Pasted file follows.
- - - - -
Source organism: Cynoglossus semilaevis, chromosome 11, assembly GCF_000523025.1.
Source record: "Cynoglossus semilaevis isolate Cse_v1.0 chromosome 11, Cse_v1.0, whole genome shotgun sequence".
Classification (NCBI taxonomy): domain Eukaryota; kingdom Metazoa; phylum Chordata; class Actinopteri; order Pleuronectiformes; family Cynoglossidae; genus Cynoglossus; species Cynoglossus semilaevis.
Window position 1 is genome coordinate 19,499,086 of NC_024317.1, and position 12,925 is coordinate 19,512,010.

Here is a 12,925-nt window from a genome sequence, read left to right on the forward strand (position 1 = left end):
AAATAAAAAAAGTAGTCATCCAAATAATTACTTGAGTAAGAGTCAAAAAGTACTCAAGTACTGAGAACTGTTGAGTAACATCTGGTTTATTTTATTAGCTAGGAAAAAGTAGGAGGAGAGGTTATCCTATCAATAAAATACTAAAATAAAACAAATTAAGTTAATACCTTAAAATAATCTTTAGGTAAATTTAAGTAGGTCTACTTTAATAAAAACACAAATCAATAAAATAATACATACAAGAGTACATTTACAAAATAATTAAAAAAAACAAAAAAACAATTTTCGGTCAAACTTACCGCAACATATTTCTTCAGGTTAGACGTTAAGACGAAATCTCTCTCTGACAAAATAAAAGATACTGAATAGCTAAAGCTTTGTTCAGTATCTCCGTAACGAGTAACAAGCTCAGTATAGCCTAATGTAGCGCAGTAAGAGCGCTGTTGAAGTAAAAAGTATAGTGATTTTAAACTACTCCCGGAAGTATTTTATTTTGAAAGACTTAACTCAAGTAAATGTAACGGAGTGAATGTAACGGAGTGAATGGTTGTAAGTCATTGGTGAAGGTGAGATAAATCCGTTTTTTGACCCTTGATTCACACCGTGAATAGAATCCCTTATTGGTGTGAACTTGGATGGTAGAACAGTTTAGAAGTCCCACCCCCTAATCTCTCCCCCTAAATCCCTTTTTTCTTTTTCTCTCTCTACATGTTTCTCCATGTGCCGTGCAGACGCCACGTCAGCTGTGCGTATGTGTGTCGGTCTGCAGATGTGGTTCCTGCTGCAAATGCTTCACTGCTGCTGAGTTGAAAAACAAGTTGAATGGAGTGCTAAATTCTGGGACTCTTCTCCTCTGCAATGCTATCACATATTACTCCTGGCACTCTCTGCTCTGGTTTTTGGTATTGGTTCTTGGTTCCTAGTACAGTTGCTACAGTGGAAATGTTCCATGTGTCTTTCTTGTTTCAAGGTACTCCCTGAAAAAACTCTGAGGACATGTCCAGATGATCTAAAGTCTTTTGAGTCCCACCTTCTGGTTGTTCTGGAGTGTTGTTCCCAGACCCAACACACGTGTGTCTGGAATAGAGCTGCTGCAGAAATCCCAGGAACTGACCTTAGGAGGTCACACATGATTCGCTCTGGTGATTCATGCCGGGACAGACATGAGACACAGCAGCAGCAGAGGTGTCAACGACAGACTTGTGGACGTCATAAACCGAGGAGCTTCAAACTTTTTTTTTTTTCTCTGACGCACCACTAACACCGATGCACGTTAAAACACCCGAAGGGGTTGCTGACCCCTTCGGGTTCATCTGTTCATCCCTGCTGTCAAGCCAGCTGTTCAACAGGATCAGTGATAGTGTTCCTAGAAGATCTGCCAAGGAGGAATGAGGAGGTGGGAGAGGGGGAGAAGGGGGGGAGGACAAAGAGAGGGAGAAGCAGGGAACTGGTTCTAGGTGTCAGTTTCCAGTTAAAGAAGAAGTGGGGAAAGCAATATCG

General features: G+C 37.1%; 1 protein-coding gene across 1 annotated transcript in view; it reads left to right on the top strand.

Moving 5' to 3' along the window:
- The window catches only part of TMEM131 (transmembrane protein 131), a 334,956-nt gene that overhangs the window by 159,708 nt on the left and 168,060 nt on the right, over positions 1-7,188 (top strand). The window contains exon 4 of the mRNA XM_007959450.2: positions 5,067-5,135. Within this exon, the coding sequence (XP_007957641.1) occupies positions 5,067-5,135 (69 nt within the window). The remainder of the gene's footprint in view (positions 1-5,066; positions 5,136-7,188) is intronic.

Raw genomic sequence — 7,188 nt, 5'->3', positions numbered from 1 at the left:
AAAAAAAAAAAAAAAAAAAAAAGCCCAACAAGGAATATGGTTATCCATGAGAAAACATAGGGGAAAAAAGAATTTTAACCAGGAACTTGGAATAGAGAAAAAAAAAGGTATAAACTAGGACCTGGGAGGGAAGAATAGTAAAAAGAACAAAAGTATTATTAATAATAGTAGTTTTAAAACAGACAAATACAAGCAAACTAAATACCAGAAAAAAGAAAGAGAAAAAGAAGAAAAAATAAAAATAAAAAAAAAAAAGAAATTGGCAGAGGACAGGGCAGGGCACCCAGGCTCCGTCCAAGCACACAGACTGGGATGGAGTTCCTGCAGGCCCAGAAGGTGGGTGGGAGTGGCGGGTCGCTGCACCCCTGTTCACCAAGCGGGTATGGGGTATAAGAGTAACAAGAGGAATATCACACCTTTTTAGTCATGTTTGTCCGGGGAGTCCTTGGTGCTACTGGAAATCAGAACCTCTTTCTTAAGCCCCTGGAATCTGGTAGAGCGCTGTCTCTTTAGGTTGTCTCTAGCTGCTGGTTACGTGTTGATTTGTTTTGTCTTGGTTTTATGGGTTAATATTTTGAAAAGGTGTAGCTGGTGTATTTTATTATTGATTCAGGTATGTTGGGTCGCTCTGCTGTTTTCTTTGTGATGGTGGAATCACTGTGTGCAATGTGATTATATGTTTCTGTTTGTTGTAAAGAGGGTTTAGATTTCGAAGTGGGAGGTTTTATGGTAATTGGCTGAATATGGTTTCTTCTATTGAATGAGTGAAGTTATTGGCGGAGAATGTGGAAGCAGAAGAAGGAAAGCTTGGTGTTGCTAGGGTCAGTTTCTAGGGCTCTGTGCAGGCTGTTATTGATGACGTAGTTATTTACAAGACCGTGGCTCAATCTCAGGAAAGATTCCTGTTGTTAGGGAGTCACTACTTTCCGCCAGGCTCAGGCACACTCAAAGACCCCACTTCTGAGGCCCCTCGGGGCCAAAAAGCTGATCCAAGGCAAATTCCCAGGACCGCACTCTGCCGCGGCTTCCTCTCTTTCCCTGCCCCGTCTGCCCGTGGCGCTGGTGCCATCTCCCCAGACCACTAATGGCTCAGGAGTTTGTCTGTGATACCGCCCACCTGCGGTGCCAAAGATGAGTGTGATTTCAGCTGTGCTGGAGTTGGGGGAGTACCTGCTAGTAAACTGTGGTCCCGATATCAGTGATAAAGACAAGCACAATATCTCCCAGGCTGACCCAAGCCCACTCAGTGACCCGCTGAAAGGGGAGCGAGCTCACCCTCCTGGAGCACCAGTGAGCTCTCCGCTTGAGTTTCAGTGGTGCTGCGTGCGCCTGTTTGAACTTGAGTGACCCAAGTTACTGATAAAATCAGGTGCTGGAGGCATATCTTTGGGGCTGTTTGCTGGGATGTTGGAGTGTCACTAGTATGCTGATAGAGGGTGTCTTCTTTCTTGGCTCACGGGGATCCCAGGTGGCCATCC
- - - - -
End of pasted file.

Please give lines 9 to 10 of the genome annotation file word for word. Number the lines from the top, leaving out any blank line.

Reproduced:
- The window catches only part of TMEM131 (transmembrane protein 131), a 334,956-nt gene that overhangs the window by 159,708 nt on the left and 168,060 nt on the right, over positions 1-7,188 (top strand). The window contains exon 4 of the mRNA XM_007959450.2: positions 5,067-5,135. Within this exon, the coding sequence (XP_007957641.1) occupies positions 5,067-5,135 (69 nt within the window). The remainder of the gene's footprint in view (positions 1-5,066; positions 5,136-7,188) is intronic.

Raw genomic sequence — 7,188 nt, 5'->3', positions numbered from 1 at the left: